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Giving choice a voice

Correction: As a result of a printing error in the Nov. 16 issue of the Gazette, this article contained text from the adjacent article, “Fixing the food system.” The Gazette regrets this error.

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It’s noon on a Wednesday. A crowd stand outside a hospital, waving signs, trying to get people talking about reproductive rights. It probably sounds familiar. Demonstrations on the contentious issue have become standard across North America, from the parking lots of Planned Parenthoods in the Bible belt, to Fredricton’s Morgentaler Clinic.

But today, something is different here: there are two groups.

One group in Halifax is bringing balance to the debate and challenging the ubiquitous presence of the pro-life demonstration. Every Wednesday for six weeks, 41 Days for Choice set up outside the Victoria General Hospital yards away from the annual prayer vigil 40 Days for Life.

“Forty-one Days is our campaign, our advocacy. It’s a physical representation of support and a voice of opposition,” said Janis Wall, a co-ordinator and participant.

“We got [41 Days] off the ground through the SMU women’s centre last year,” said Wall, a graduate student in gender and women’s studies at Saint Mary’s University (SMU). The event has grown into an initiative of the Support Choice Halifax coalition.

On Wednesdays, volunteers stood along the South Park Street sidewalk, on the other side of a driveway from 40 Days for Life.  Participants for 41 Days held colourful signs, handed out pamphlets and interacted with passers-by.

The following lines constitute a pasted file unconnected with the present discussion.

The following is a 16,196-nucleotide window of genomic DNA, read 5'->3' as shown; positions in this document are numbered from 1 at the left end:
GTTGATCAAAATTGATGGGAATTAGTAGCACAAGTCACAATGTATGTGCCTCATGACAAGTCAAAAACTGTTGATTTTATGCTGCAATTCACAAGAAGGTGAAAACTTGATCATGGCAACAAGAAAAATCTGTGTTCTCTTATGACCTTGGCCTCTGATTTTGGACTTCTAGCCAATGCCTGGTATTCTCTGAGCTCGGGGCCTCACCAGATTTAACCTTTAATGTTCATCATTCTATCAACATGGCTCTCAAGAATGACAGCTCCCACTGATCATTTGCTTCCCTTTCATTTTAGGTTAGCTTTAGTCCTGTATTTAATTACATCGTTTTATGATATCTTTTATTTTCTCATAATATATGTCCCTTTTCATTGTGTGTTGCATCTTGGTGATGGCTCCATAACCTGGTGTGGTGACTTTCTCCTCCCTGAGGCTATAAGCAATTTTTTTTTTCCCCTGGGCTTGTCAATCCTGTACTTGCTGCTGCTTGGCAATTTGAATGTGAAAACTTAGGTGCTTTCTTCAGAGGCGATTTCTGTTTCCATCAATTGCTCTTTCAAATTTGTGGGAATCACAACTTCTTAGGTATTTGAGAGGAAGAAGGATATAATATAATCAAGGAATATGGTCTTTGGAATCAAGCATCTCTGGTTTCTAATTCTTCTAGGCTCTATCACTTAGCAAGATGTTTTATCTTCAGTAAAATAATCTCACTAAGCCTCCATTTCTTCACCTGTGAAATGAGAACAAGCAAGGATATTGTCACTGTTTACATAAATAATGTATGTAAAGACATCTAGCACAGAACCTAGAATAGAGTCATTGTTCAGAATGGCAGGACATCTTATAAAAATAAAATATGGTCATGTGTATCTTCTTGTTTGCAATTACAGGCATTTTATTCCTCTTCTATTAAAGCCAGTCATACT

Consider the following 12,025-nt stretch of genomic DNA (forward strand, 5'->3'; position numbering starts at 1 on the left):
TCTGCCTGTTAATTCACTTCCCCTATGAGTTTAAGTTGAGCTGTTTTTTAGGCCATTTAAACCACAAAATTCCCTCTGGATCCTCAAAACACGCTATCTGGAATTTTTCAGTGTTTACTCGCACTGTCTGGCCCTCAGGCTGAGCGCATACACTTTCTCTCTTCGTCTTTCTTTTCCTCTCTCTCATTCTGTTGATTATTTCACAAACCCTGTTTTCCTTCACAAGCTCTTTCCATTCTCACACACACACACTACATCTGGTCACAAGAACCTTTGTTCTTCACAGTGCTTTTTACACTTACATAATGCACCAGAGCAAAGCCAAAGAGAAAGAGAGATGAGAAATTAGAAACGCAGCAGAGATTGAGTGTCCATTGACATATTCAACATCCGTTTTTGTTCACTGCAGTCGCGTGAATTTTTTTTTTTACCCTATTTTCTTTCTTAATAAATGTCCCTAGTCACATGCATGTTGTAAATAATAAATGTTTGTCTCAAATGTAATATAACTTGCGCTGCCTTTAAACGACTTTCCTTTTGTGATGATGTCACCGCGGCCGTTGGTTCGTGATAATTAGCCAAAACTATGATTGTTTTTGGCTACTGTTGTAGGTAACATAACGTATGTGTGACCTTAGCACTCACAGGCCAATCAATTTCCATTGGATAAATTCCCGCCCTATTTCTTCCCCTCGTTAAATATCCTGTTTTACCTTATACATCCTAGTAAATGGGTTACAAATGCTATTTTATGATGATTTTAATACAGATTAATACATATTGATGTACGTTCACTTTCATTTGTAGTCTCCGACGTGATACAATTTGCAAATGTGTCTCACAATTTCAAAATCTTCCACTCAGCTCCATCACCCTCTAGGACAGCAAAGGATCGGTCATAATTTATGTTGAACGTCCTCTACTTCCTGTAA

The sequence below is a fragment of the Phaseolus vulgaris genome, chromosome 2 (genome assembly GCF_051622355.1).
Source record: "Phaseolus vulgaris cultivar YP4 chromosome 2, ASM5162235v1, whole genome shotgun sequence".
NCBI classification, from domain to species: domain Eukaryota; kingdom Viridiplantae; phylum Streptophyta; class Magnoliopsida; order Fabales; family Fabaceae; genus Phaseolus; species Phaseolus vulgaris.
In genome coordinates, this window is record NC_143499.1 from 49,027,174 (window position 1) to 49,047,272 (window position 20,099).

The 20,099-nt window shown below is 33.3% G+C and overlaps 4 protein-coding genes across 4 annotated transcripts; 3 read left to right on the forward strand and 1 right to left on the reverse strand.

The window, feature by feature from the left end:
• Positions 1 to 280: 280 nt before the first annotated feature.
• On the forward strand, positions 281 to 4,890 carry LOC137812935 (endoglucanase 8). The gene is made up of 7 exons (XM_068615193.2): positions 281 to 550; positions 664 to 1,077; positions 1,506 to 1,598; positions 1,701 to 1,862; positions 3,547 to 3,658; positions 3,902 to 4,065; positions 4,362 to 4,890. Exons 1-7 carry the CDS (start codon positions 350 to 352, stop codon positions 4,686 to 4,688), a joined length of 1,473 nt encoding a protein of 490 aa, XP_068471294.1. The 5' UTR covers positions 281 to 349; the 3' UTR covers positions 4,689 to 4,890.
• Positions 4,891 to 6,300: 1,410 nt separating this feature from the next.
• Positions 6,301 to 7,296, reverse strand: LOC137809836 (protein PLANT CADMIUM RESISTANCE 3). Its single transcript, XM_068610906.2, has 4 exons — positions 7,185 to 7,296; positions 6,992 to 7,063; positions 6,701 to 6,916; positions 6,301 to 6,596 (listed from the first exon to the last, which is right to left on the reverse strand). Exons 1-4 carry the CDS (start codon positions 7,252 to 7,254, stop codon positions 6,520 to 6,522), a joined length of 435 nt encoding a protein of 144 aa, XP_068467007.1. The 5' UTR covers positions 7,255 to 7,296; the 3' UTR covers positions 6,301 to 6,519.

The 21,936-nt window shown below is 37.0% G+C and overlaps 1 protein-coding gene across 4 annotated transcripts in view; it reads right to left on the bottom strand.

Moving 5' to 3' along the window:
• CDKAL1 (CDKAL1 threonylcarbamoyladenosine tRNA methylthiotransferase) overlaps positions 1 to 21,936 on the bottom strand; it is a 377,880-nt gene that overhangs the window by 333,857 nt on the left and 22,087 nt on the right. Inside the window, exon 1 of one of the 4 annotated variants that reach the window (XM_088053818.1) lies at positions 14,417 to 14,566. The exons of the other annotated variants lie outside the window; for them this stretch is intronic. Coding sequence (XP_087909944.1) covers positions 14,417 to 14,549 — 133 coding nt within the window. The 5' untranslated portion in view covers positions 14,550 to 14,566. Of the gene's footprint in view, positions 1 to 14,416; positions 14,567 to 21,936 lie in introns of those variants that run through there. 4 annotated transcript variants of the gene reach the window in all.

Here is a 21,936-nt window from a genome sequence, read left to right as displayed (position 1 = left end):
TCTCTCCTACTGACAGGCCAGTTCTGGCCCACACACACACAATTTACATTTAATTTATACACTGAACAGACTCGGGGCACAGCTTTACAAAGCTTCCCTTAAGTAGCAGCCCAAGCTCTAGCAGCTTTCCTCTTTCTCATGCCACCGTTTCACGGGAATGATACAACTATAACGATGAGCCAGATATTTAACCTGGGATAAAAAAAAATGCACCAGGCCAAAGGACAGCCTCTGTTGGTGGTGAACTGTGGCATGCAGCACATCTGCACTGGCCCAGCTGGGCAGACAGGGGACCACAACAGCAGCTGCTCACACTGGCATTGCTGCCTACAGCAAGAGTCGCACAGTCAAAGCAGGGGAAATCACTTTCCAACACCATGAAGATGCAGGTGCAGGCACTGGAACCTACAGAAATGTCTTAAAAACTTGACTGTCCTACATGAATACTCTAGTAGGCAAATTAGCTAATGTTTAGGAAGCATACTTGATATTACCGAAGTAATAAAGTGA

Relations between the radically different groups were good, according to both sides..

In separate interviews, representatives of each group acknowledged the right of the other to assemble and demonstrate.  Julie Culshaw, co-ordinator for the Halifax 40 Days vigil noted that, unlike previous counter-demonstrations, 41 Days for Choice had never been aggressive.

“They’ve never been rude. They just stand down there and do what they do. They’ve always been very courteous to us,” Culshaw said. “I don’t have a problem with them.”

Reaction from Wall was similar.

“We don’t tend to converse with 40 Days for Life,” she said.

“If they approach us, we talk with them. We’re not there to badger them. We’re not countering, but trying to raise awareness.”

Although the Nov. 4 closing demonstration was rained out, Wall says that the event went well overall.

“We [got] a lot of honks and people waving,” Wall said.  “Most people were very positive and happy we did this. Some hospital staff, city works, and the general public thanked us a lot.”

41 Days plans to continue the campaign next year.

“It is important that the other side of the issue be represented,” says Wall. “A lot of people construe us as promoting abortion. We are pro-choice. We think that all choices, whichever way a person chooses to handle her body, should be supported, because these are our bodies—women’s bodies.”

 

Zoe Doucette
Zoe Doucette
Zoe was Assistant Arts Editor for the Gazette's 146th Volume.
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